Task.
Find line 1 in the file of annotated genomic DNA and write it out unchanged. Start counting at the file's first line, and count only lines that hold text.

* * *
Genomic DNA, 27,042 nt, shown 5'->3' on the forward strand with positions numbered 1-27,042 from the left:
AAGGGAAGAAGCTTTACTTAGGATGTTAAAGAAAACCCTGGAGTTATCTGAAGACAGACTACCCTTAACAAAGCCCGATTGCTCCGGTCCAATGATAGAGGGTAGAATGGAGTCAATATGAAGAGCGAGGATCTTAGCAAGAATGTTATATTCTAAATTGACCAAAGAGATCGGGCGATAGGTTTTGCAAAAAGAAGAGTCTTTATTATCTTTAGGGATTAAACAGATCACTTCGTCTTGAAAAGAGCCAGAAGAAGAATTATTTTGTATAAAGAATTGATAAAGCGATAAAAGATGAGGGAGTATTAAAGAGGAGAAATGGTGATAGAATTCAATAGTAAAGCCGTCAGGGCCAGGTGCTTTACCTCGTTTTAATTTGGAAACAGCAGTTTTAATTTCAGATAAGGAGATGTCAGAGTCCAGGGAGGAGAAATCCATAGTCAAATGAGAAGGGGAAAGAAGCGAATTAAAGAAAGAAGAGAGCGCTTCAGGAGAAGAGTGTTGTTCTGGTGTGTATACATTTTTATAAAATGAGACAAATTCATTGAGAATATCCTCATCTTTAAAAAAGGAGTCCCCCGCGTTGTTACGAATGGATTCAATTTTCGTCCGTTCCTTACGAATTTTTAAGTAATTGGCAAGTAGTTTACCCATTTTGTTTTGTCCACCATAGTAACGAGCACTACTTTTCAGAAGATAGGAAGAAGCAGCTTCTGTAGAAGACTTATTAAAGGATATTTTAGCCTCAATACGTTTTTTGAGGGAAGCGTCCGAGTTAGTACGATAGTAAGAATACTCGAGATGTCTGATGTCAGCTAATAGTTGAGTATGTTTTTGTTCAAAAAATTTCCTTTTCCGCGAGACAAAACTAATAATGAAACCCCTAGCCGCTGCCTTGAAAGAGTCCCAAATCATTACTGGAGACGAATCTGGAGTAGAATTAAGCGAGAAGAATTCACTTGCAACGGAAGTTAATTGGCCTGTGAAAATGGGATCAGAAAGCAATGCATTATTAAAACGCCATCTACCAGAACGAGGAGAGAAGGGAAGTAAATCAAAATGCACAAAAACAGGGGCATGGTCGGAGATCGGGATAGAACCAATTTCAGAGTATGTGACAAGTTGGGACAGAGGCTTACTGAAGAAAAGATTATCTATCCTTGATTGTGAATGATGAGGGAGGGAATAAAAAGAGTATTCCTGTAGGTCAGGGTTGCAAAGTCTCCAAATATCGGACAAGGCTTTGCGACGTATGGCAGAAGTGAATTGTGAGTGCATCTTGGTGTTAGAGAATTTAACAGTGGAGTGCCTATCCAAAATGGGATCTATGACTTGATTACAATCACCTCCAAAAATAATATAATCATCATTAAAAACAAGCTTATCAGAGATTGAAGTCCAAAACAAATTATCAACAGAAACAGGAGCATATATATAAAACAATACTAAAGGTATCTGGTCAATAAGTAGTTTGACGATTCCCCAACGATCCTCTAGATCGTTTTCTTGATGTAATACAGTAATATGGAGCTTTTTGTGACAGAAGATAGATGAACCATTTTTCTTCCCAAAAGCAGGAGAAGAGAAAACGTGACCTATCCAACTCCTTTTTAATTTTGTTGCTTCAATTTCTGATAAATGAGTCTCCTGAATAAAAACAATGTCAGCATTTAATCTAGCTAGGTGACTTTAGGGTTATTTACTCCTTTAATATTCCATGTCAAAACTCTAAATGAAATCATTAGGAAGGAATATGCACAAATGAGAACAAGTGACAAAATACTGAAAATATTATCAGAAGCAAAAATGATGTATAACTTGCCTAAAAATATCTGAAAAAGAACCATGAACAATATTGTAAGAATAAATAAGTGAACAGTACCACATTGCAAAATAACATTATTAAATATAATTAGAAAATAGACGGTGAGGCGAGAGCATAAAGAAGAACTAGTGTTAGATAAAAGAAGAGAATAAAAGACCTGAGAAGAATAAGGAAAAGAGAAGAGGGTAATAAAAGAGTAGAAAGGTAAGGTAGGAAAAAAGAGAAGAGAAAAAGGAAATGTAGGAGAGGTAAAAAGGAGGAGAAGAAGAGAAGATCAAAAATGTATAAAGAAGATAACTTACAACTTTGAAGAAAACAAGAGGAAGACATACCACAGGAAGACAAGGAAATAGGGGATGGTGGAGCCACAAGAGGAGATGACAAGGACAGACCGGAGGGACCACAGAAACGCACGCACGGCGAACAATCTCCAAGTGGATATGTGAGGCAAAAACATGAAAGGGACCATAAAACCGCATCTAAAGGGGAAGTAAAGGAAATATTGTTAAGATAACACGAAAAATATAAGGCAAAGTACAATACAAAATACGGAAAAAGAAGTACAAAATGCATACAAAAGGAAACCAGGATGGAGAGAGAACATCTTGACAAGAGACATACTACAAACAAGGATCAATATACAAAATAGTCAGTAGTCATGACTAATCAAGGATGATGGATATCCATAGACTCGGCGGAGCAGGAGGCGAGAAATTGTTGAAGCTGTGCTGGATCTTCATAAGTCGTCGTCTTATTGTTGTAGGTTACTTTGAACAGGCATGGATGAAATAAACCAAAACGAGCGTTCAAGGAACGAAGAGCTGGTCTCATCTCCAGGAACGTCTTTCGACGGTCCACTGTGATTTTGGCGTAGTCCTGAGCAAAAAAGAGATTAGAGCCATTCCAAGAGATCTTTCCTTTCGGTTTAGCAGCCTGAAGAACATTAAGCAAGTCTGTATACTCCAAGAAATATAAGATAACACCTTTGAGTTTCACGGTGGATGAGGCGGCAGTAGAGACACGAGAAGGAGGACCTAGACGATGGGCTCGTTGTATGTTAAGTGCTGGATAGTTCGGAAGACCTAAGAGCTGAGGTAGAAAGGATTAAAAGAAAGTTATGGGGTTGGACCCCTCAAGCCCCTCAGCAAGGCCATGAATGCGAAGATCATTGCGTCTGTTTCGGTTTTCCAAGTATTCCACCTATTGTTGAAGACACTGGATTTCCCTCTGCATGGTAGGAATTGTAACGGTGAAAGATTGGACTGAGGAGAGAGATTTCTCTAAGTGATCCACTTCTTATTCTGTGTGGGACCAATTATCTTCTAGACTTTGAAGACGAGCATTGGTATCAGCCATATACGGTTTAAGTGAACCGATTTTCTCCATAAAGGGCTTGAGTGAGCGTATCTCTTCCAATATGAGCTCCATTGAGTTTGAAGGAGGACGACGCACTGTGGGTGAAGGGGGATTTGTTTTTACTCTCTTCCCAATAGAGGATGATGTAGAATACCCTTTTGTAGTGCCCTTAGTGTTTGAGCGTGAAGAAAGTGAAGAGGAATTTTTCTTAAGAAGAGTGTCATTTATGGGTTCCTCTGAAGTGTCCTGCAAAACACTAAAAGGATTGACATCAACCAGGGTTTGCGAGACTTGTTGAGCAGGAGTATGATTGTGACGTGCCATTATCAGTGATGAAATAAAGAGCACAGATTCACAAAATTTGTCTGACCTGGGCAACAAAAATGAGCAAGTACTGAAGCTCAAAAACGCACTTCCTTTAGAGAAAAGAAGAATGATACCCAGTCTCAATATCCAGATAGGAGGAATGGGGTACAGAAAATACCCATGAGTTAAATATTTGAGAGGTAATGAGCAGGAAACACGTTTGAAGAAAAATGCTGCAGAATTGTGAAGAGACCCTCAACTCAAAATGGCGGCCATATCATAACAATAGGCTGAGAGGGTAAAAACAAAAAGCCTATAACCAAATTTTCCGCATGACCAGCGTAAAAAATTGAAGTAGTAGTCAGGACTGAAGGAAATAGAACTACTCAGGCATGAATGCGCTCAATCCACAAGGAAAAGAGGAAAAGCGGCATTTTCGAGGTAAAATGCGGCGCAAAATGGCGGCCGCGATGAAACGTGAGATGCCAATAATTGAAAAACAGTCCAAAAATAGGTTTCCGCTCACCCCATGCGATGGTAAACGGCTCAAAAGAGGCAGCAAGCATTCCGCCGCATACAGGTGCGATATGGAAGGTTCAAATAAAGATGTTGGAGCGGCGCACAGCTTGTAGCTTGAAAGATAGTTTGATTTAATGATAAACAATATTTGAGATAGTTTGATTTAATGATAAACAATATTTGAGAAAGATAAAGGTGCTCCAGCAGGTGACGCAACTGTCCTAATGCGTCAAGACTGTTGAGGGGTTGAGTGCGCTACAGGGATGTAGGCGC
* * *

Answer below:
Genomic DNA, 27,042 nt, shown 5'->3' on the forward strand with positions numbered 1-27,042 from the left: